A recent communication about the Occupy movement, between a woman and her pastor, continues to nag at me. This private communication was shared with me by the woman. I write about it with her explicit permission. I am disturbed by the tone of the response from the pastor.
|Photo by Mark Colman, retrieved from:
The woman asked if her church would be willing to get involved in helping its local Occupy movement. The pastor’s response was an unequivocal no. The pastor’s explanation for why the church would not be helping the local Occupy included an expression of the sins (my word) of the movement. Each of the sins related to destruction of property. The pastor said the campers had destroyed the grass at the former site of the Occupation. The pastor repeated a report of an individual who had vandalized an ATM machine. The pastor listed other sins of the occupiers. They all related to property and disruption of the status quo.
As a minister of the gospel, I am disturbed by this response. If each of the sins the pastor listed were accurate, which is arguable and unclear, they still only represent actions of a minority of the Occupiers. Even if we assume that the destructive actions were perpetrated by a sizable number of Occupiers, the pastor’s response is disturbing.
The Occupy movement is diverse. It is made up of people from multiple social strata but it has a large number of marginalized people in its number. In the local Occupy, the homeless, the mentally ill, and unemployed were particularly attracted to the Occupy campsite. As long as the middle class members were the most visible, the mainstream media, the government, and the general public were extremely tolerant of the disruption created by the occupation of two city parks. Once the media began talking about the mentally ill and homeless who had made homes at the encampment, the days of tolerance were numbered. I am not surprised by this bigotry. However, I am appalled that a minister of the gospel would reflect this intolerance in response to a parishioner.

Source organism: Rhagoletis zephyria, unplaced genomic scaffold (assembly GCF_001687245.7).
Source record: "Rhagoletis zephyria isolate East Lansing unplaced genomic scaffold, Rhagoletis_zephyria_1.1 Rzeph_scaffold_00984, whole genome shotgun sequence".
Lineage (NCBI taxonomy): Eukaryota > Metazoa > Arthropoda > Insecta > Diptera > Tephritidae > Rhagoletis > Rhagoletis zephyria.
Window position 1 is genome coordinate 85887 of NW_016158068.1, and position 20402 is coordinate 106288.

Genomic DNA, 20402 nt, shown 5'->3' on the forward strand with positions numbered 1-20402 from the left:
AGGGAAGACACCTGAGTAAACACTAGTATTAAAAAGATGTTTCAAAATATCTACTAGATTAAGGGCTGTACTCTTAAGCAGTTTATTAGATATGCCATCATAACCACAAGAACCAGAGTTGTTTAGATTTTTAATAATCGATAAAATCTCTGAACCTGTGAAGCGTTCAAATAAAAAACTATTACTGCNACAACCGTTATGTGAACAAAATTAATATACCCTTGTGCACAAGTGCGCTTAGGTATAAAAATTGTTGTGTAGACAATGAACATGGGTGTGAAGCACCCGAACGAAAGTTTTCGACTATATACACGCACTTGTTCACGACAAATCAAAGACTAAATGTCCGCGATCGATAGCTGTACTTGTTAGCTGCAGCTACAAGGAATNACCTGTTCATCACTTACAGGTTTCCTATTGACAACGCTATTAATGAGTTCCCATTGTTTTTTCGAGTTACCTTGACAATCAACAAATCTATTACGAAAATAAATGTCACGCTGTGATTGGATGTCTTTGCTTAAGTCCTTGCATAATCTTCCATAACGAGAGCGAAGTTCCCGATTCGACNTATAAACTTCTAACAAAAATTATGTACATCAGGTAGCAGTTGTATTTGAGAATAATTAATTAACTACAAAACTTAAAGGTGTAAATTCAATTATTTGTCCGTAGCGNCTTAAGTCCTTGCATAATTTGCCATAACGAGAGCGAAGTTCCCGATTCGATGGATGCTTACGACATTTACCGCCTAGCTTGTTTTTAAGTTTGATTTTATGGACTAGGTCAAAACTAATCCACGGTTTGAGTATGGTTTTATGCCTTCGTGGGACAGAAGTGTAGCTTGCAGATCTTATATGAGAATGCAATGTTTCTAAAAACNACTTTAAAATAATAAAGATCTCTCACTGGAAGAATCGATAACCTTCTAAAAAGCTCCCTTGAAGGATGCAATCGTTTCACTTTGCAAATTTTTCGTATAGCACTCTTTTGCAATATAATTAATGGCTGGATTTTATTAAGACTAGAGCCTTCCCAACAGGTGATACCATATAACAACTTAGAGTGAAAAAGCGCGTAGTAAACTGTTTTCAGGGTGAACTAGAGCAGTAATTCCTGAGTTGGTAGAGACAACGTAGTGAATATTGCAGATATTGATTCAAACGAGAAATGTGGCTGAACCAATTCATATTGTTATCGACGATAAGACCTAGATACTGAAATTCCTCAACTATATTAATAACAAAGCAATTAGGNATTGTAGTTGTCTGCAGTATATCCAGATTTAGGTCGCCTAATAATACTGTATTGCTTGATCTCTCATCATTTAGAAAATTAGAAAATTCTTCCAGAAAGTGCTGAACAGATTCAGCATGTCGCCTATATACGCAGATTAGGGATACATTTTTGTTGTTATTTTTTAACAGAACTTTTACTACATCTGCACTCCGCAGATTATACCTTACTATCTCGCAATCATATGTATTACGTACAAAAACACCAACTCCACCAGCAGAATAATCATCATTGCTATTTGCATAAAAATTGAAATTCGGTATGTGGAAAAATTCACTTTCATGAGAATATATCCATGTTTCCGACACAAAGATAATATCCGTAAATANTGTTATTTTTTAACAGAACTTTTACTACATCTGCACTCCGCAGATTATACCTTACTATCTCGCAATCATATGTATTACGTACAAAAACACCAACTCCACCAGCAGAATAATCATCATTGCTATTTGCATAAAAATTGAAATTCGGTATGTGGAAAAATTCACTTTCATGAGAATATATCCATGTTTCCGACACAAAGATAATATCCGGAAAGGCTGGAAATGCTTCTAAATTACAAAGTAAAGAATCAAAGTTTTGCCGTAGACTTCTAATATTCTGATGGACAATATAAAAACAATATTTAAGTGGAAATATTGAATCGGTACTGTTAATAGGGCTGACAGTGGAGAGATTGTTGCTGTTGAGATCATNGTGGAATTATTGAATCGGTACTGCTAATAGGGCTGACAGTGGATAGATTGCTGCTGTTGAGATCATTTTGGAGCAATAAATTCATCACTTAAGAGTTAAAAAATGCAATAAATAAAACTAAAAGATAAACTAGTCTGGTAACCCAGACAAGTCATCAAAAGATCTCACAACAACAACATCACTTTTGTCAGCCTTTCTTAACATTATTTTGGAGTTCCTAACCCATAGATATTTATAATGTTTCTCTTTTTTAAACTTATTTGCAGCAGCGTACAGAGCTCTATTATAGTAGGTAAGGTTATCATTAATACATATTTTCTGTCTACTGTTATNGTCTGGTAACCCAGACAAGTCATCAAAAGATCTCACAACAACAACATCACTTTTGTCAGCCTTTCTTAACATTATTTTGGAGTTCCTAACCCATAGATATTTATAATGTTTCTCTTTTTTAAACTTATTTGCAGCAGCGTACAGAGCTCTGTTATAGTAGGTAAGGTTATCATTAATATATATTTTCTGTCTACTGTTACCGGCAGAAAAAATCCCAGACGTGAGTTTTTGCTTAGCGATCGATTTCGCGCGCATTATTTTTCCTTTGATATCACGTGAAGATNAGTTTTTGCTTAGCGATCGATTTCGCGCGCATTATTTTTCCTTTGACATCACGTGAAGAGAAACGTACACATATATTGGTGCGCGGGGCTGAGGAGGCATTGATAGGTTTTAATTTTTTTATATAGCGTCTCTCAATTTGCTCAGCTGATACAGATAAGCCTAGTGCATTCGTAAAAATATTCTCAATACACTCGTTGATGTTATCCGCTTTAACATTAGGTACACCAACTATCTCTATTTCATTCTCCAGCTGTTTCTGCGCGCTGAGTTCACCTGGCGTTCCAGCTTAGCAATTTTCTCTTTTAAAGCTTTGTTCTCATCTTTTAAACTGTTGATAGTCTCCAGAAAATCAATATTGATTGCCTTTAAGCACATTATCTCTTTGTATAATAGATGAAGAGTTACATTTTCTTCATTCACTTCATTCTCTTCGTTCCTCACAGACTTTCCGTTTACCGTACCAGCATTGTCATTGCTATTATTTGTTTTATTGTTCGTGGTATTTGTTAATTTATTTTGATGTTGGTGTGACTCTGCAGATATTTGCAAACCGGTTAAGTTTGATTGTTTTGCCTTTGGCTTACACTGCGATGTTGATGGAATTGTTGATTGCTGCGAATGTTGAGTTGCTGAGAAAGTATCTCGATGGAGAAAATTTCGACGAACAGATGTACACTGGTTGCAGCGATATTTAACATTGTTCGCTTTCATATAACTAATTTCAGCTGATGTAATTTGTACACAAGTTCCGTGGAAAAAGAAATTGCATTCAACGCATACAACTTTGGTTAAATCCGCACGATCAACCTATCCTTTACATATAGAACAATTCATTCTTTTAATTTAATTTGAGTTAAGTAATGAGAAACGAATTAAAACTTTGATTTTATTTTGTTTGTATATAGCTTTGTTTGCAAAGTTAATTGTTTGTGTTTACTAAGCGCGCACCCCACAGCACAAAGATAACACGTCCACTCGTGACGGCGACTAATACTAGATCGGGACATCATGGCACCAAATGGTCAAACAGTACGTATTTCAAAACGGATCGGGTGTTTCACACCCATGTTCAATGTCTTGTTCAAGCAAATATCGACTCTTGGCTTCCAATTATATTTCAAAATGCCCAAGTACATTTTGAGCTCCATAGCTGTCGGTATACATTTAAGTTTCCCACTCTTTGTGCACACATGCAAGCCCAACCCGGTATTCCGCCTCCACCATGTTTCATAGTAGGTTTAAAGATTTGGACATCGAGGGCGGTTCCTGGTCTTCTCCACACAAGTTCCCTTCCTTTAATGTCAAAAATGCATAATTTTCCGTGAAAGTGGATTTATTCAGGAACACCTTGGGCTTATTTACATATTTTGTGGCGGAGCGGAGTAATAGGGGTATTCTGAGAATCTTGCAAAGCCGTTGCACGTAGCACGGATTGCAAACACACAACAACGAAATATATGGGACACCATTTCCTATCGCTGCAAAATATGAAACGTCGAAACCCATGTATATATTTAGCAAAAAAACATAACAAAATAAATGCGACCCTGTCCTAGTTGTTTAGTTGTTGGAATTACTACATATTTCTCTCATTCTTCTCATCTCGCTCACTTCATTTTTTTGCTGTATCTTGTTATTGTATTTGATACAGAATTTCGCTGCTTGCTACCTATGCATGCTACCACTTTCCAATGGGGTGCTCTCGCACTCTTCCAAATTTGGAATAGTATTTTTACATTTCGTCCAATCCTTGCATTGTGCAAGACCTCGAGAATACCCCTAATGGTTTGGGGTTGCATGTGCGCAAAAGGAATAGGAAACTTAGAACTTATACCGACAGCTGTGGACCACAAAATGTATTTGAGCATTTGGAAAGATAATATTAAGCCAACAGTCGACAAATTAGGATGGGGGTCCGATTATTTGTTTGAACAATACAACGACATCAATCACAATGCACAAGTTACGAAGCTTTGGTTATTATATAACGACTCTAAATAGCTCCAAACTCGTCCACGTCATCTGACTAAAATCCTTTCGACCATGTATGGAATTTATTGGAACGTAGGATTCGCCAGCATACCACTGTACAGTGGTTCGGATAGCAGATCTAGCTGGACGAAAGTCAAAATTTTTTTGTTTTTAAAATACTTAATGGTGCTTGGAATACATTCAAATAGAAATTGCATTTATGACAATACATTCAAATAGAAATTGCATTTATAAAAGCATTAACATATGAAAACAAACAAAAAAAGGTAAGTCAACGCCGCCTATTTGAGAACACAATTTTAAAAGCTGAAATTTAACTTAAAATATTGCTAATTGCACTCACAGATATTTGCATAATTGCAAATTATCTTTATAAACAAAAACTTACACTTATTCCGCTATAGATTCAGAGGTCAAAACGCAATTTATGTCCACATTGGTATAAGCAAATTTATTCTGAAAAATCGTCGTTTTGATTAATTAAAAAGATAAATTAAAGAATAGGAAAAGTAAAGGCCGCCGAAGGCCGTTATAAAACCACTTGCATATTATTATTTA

As followers of Jesus, of the One who breathed in the Divine and breathed out love to all, we must strive to emulate Christ’s actions. The Church must never–EVER–write off anyone. (Admittedly, it has and does too often.)
The Christian faith is about relating to all people in love. Our faith is about engaging–even those who act in reprehensible ways–in love and forgiveness. We are called to mirror the resurrection in our relationships. When this pastor focused on the arguably destructiveness of a few while ignoring the economic injustice that has brought people to the streets, Jesus was ignored.
Justice Seeking God,
Lay on our hearts the willingness to let go of things,
and be generous to those who need.
When we perceive sins in others,
cause us to question the context of the sin.
Help us to see where our participation in sinful systems of oppression,
are part of the problem.
Ignite in us a desire to engage,
to relate with,
and to see You in every human being.
Ignite in us the strength and will,
to be your loving arms and hands of justice,
even when it makes us uncomfortable,
even when it is easier to blame the victims.